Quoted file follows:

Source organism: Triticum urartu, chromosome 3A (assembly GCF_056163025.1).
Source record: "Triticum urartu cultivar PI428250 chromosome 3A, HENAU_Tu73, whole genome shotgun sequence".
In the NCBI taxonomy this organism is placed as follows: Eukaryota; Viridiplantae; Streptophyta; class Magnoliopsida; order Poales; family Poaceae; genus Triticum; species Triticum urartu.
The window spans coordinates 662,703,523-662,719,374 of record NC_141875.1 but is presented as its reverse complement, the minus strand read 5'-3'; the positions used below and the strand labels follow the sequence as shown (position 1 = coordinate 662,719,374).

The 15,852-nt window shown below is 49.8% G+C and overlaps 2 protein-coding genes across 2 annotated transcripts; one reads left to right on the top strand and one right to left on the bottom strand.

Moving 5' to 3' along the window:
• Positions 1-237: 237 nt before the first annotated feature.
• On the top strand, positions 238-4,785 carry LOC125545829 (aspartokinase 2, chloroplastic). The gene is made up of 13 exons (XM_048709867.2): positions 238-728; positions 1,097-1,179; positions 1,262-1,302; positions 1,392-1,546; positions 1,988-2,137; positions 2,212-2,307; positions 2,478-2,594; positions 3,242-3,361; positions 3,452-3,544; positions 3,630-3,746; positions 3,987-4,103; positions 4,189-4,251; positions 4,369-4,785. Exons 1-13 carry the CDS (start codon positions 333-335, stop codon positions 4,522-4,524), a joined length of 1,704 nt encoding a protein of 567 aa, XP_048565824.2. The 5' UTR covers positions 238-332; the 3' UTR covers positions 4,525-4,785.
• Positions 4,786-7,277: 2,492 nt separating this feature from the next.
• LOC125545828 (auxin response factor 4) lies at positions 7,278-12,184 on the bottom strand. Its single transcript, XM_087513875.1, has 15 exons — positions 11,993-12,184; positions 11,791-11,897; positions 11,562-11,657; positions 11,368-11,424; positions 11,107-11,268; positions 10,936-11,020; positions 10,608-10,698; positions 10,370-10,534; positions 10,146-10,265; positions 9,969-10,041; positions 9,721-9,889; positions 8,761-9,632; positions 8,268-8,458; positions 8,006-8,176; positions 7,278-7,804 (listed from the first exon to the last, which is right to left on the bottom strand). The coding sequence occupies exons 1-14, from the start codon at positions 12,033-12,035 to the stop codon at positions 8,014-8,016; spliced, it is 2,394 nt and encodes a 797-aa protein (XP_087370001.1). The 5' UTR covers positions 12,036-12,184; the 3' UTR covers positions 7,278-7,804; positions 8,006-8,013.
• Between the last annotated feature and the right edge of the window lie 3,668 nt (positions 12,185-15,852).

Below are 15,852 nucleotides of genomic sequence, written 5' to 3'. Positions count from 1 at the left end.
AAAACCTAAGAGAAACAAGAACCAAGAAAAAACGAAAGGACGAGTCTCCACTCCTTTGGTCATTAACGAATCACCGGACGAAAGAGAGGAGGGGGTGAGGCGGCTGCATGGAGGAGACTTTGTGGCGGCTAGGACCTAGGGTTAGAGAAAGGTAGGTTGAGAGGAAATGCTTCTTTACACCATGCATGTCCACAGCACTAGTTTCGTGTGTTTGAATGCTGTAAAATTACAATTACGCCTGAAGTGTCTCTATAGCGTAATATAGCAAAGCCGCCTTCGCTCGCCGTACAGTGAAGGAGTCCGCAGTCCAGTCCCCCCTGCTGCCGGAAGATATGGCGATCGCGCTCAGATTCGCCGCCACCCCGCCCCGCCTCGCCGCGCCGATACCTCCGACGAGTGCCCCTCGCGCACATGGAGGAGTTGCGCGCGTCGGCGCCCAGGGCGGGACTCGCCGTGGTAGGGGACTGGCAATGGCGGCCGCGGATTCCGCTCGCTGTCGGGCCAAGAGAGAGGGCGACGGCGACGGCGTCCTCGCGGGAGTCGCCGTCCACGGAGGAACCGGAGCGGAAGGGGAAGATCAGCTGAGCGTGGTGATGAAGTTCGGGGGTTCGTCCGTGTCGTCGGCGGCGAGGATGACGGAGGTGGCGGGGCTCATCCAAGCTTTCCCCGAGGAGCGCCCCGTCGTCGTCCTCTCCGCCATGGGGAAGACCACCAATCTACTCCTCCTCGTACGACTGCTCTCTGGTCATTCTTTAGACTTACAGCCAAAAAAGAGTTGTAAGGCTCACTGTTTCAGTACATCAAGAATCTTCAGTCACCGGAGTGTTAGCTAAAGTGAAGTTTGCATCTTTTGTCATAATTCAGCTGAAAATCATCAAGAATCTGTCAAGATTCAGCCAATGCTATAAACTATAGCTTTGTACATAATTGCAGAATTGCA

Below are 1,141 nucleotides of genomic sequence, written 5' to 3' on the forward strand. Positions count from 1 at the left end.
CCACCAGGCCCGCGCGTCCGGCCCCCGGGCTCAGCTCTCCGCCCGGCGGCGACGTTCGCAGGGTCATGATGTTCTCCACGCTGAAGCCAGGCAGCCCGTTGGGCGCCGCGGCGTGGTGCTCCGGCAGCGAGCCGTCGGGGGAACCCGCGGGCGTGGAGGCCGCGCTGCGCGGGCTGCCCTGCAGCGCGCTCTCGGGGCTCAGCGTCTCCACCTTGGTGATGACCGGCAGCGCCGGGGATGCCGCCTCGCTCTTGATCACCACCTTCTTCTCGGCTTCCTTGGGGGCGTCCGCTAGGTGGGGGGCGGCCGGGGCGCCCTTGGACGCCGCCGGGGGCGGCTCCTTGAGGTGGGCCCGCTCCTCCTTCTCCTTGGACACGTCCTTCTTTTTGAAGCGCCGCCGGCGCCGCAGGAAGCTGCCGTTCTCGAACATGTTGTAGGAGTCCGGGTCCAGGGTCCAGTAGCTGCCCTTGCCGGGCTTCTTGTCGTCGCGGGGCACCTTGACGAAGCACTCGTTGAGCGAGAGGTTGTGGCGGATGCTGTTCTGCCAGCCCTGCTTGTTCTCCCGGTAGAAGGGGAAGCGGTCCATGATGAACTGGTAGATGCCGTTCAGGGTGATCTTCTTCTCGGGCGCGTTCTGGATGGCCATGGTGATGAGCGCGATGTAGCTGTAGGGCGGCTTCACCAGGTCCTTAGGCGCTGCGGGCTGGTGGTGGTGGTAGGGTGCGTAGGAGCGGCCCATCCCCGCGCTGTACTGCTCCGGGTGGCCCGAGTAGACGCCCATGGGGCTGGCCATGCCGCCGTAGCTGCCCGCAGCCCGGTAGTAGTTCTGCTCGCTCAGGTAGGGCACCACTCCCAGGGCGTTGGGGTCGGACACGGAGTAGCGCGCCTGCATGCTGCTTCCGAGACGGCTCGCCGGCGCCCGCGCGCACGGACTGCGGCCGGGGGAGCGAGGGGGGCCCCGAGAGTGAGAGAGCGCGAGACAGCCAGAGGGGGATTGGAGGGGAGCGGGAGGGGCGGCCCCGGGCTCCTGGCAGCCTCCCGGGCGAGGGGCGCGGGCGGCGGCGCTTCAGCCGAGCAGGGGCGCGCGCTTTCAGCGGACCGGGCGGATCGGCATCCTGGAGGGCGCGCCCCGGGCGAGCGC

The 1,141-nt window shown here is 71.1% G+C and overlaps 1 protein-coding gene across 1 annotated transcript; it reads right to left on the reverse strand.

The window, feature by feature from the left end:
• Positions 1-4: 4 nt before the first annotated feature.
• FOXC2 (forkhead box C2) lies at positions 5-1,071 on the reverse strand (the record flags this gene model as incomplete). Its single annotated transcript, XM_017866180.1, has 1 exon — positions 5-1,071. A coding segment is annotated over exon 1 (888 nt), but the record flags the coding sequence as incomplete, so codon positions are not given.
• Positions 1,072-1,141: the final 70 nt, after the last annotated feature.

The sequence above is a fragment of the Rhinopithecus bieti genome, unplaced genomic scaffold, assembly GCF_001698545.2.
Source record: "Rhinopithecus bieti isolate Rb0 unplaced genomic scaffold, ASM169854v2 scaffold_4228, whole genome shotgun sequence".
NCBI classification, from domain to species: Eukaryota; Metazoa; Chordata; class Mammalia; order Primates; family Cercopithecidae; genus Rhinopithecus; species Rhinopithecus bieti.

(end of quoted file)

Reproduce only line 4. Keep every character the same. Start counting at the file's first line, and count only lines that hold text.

The window spans coordinates 662,703,523-662,719,374 of record NC_141875.1 but is presented as its reverse complement, the minus strand read 5'-3'; the positions used below and the strand labels follow the sequence as shown (position 1 = coordinate 662,719,374).